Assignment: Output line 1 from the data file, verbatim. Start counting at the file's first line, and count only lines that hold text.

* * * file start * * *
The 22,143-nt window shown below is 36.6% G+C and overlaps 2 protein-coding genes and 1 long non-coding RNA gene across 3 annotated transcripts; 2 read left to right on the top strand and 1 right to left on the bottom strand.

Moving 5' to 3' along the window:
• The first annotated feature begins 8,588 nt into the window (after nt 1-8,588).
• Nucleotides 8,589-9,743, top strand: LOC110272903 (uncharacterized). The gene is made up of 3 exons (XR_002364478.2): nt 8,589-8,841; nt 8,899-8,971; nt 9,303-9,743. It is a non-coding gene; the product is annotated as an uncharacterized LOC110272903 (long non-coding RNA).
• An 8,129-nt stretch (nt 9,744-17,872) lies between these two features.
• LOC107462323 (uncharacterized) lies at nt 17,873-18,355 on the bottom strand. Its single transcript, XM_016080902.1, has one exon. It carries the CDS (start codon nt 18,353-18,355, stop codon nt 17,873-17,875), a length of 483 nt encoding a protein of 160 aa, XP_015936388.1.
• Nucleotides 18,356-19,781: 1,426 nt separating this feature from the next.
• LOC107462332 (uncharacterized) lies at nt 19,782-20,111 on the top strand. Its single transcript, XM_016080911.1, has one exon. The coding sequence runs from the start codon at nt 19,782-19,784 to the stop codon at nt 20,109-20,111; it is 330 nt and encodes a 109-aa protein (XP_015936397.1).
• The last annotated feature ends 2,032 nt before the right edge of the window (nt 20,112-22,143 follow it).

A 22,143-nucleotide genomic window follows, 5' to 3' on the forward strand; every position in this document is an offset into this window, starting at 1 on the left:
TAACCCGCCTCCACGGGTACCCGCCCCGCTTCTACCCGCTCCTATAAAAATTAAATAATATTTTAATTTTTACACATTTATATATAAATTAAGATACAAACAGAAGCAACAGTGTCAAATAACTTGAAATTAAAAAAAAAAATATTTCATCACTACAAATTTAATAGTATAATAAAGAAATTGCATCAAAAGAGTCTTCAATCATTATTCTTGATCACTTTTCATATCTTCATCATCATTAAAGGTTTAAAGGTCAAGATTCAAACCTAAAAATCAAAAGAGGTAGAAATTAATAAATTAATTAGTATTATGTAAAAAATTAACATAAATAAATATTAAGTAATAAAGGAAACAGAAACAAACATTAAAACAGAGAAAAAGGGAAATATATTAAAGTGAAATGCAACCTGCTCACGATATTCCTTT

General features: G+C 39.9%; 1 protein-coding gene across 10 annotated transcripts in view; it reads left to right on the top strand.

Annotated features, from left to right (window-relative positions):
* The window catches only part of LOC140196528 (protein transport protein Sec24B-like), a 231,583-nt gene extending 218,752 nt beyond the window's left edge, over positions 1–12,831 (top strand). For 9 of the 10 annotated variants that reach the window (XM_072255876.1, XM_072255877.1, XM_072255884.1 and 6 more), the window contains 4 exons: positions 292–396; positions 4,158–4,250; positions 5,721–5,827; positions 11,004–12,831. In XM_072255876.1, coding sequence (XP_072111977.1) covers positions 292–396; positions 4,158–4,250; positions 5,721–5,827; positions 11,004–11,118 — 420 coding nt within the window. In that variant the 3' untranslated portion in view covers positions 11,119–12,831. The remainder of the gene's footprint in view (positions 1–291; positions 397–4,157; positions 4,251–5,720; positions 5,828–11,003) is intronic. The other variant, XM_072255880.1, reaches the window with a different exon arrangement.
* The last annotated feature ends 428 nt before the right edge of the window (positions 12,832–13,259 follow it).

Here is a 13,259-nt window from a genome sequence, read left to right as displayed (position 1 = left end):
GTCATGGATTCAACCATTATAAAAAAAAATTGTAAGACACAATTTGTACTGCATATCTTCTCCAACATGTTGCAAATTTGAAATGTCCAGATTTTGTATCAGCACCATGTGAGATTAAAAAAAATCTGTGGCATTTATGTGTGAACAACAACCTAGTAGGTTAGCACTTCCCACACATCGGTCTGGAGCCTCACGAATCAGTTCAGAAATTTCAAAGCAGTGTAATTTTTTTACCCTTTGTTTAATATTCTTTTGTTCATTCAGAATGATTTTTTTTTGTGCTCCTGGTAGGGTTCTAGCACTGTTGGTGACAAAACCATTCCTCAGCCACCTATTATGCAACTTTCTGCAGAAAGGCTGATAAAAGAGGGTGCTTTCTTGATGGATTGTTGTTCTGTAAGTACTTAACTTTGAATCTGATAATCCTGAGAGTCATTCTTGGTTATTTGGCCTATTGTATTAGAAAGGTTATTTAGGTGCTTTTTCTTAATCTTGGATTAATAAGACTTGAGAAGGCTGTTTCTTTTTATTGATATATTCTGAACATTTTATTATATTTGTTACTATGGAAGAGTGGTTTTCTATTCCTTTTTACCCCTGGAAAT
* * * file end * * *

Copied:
The 22,143-nt window shown below is 36.6% G+C and overlaps 2 protein-coding genes and 1 long non-coding RNA gene across 3 annotated transcripts; 2 read left to right on the top strand and 1 right to left on the bottom strand.